Throughout our communities, we have many organizations doing meaningful work. But the challenge of running a sustainable operation can sometimes overwhelm the work. As the saying goes, “no money, no mission.”
With philanthropic dollars shrinking and demands for services increasing, these are rough waters to navigate for thousands of area nonprofits.
But there are stories emerging of organizations that are making tough choices and coming out the other side stronger and ultimately more impactful. To get there, they are particularly focused on strengthening their leadership, increasing their levels of community engagement, and attracting diversified funding streams.
Triangle Family Services is one such example. Since 1937, it has been helping thousands and families and individuals who are struggling to stabilize their homes, mental well-being and lives. But five years ago, it faced serious financial and organizational stress just at a time when the economic crisis was spiking demand for services.
Recognizing the crisis, TFS’ board conducted a series of assessments that pointed out the need for new leadership at the executive and board level, as well as a plan for financial sustainability and diversification.
In 2009, the agency hired Alice Lutz as the new CEO with a mandate to shake things up. One of her first moves: adding fresh energy to the board. Through an empowered nominating committee, the board grew in size and added influential business and civic leaders. It meets monthly now instead of quarterly and every board member is assigned to a working committee.
A community advisory board also has fourteen high profile champions for TFS, such as State Senator Josh Stein and Wake Tech Foundation’s Virginia Parker. It meets quarterly and is called on throughout the year for involvement in planning and projects. Task forces have also been created to connect board members with community leaders to help support the organization’s goals. The result? More than 80 community leaders are now directly engaged with TFS – almost an eightfold increase since 2009.
As Lutz says, “we knew there needed to be a structural shift – including greater accountability and engagement from the board and staff. When you stir the soup differently nothing has really changed. It’s about having a fundamentally different mindset.”
For example, the TFS board no longer looks to tackle challenges internally. Instead, it looks outward and tries to leverage a much broader network. When the roof of its office sprung a leak, the board mobilized its network and ultimately saved the organization $50,000.
Beyond energizing its governing body and recruiting a network of influential advocates, TFS started to streamline the organization. Two senior-level positions were eliminated, strengthening the direct tie between Lutz and her program managers. TFS’ three core service areas were also consolidated under the program managers and then connected to board committees, which increased efficiencies and accountability up and down the line.
Additionally, outside experts volunteered with each core area team to look for productivity improvements. That led to a better pricing structure for clients, new corporate partnerships, and staffing and facilities efficiencies.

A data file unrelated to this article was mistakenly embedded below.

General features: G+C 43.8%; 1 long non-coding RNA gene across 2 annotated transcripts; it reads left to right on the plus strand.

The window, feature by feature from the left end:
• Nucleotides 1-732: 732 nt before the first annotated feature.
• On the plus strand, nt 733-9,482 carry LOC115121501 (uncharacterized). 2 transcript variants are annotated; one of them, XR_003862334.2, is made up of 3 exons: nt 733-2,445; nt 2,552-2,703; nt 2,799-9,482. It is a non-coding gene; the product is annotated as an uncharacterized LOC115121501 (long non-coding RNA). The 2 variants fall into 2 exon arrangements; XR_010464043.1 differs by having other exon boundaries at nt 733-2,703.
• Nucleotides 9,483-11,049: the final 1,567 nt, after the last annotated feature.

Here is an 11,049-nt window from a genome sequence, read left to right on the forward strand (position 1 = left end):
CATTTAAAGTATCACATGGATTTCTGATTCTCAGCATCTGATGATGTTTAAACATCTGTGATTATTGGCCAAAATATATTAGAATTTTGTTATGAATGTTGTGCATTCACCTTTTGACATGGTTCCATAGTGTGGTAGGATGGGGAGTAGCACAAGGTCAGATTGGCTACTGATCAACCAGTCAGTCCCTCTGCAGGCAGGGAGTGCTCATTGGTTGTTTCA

One of the Triangle’s greatest resources – smart, inexpensive college talent – has also proved to be a major resource for TFS. Last year, TFS had 21 college interns that helped save it $146,000. They are also purchasing a building and will consolidate staff and services – yielding $6,000 per month in savings and allowing more direct dollars to go toward helping families in crisis.
These cost-cutting strategies have not been easy. The staff hasn’t received a raise in eight years, and Lutz reports her own total benefits going down each year. Staff now share offices, and new systems are constantly being learned. It’s one of the reasons Lutz puts “staff nurturing” at the top of her priority list. “They are the heart and soul of what we do, especially being a human services organization, we need to take care of them while we make these tough but necessary moves.”
Last year, 6,265 families, 85 percent at or below poverty level, were assisted in a least one of TFS’ focus areas that include family safety, financial stability and mental health. Through these services, domestic violence tools are shared, people are able to find and stay in housing, and people in critical need of mental health services were able to find help when they most need it.
We rely on organizations like TFS in our community. As they and others get smarter about how to provide these critical services for our society, we should ask ourselves how we can help them get there. As Lutz puts it, “our future wellness depends on it.”
Christopher Gergen is founder of Bull City Forward & Queen City Forward, a fellow with Fuqua’s Center for the Advancement of Social Entrepreneurship at Duke University, and the author of "Life Entrepreneurs." Stephen Martin, a director at the nonprofit Center for Creative Leadership, is author of the forthcoming book "The Messy Quest for Meaning" and blogs at www.messyquest.com. They can be reached at firstname.lastname@example.org and followed on Twitter through @cgergen.